Essential Fatty Acids

What are essential fatty acids?

Essential fatty acids (EFA’s) are a group of saturated fatty acids that your body needs for several important purposes, including cellular functions, mood and behaviour modulation, dealing with inflammation and certain DNA functions. They are called ‘essential’ because your body cannot make them from scratch and so you need to obtain them from your diet.

There are several two main groups of EFA’s – omega-3 and omega-6.


The most important omega-3 fatty acids are alpha-linolenic acid (ALA), eicosapentaenoic acid (EPA) and docosahexaenoic acid (DHA). Plants only contain ALA but your body also needs EPA and DHA; while these other omega-3 fatty acids can be manufactured by your body from ALA, the process is quite inefficient and so you need quite a bit of ALA in your diet every day to ensure adequate amounts of these other omega-3’s.

It is thought that fish consumption by our ancestors has led to a dependency on EPA and DHA as fish are high in these omega-3’s. Interestingly though, these fatty acids are not produced by the fish themselves, but come from some of the algae they eat. This is why, instead of having to take a fish oil supplement to get enough EPA and DHA, you can now take vegan algae-based supplements instead, including Chlorella and Spirulina. These are actually a lot better for you as fish oil can contain unsafe levels of contaminants and is sometimes high in mercury and other environmental toxins that have no place in a healthy diet.

How efficiently does the body convert ALA to EPA and DHA?

The human body can convert ALA to EPA, and EPA to DHA, but the efficiency, and sufficiency for optimal health, of this conversion is controversial. Studies have found EPA and DHA levels in vegans to be about two thirds lower than in people who eat meat. The extent to which this poses a health risk is not yet known, but vegans have been advised to increase their intake of alpha-linolenic acid, and reduce their intake of omega-6 fatty acids and saturated fatty acids, which can limit the rate of conversion. Recently, some companies have begun to market vegan DHA supplements containing seaweed extracts. Whole seaweeds are not suitable for supplementation because their high iodine content limits the amount that may be safely consumed.

The most common estimate for ALA -> DHA conversion is that the body converts about 20% of ALA to DHA.

Where can I obtain ALA, EPA and DHA?

You can get ALA from flax (linseed), either in powdered (it is important to grind flax to make the ALA bioavailable) or oil form. This is the best easily available source of ALA. You can also find α-linolenic acid in seed sources such as chia, perilla, hemp, rapeseed (canola), and soybeans as well as in English walnuts. EPA and DHA are available from Chlorella and Spirulina supplements, which you can find at most health stores these days.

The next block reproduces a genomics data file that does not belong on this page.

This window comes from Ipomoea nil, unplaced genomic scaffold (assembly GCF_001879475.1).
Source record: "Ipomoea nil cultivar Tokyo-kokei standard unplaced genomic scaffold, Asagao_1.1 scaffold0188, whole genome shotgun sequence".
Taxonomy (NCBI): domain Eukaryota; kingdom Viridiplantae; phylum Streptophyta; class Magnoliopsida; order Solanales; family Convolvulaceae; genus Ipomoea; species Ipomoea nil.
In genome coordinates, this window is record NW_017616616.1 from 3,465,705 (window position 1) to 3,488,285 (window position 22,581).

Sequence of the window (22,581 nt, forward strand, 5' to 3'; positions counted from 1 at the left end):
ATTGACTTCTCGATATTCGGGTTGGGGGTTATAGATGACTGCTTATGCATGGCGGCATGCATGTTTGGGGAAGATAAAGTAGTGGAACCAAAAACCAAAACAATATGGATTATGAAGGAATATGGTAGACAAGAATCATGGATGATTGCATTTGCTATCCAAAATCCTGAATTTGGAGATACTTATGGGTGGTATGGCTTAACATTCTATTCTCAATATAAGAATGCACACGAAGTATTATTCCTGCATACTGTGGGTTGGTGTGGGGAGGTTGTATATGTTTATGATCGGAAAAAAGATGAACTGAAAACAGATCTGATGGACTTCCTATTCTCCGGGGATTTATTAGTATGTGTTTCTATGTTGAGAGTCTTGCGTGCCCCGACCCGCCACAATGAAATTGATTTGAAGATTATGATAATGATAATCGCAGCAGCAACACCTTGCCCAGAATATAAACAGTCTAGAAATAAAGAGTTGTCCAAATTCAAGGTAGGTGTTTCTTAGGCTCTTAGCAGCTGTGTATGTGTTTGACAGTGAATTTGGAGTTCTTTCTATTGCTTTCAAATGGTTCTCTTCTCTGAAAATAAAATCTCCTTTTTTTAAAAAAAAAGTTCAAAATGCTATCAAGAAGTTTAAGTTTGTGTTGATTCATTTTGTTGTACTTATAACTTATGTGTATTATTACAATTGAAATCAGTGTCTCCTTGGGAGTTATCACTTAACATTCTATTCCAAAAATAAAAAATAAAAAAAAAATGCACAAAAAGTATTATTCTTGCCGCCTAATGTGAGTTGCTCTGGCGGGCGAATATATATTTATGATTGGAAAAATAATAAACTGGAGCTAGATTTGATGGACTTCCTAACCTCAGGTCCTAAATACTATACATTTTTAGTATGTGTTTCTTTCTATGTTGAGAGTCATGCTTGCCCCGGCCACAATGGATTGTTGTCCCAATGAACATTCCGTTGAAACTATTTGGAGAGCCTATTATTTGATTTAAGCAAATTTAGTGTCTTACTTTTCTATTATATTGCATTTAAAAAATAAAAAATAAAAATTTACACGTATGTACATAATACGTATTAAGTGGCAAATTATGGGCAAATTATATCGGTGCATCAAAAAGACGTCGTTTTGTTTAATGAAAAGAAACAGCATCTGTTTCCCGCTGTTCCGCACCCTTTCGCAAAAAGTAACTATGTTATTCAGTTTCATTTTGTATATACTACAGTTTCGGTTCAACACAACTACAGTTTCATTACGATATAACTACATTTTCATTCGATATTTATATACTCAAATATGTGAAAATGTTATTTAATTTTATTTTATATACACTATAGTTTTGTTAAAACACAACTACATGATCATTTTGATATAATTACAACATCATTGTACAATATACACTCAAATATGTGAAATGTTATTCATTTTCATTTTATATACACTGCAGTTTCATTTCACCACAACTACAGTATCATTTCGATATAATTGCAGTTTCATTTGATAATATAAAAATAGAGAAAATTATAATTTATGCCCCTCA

Omega-6 fatty acids include linoleic acid (LA), gamma-linolenic acid (GLA), dihomo-gamma-linolenic acid (DGLA) and arachidonic acid (AA).
The biological effects of the omega-6 fatty acids are largely mediated by their interactions with omega-3 fatty acids (See the Essential fatty acid interactions article on Wikipedia for more information.)

Some medical research suggests that excessive levels of omega-6 fatty acids relative to omega-3 fatty acids may increase the probability of a number of diseases and depression. Modern non-vegan Western diets typically have ratios of omega-6 to omega-3 in excess of 10 to 1, some as high as 30 to 1. The optimal ratio is thought to be 4 to 1 or lower. In other words, most people get TOO MUCH omega-6 (relative to omega-3) in their diets.

This interferes with the health benefits of omega-3 fats and may aggravate or cause prothrombotic, proinflammatory and pro constrictive conditions. Chronic excessive production of omega-6 is associated with heart attacks, thrombotic stroke, arrhythmia, arthritis, osteoporosis, inflammation, mood disorders and cancer!

Where can I obtain LA, GLA, DGLA and AA?

Vegan sources of omega-6’s include cereals, whole-grain breads, nuts, most vegetable oils, evening primrose oil (GLA specifically), borage oil, blackcurrant seed oil, linseed oil, soybean oil, cottonseed oil, sunflower seed oil, corn oil and safflower oil.
Many vegan supplements also contain omega 6 in a healthy ratio to omega-3 and omega-9.
As too much omega-6 relative to omega-3 is unhealthy, rather focus on ensuring adequate omega-3 intake – it’ll be almost impossible for you not to get enough omega-6’s in your diet!

What about omega-9’s?

Unlike omega-3 and omega-6 fatty acids, omega-9 fatty acids are not classed as essential fatty acids. This is both because they can be created by the human body from unsaturated fat, and are therefore not essential in the diet.

Include at least one of the following daily:

  • 2 tablespoons (30ml) of ground flaxseeds or chia seeds
  • ¼ cup (60 ml) of hemp seeds
  • ⅓ cup (85 ml) of walnuts
  • 1½ teaspoons (7 ml) of flaxseed oil
  • 1½ tablespoons (22 ml) of hempseed oil
  • 2½ tablespoons (37 ml) of canola oil

Further reading:

For more information on EFA’s, visit Vegan Outreach.


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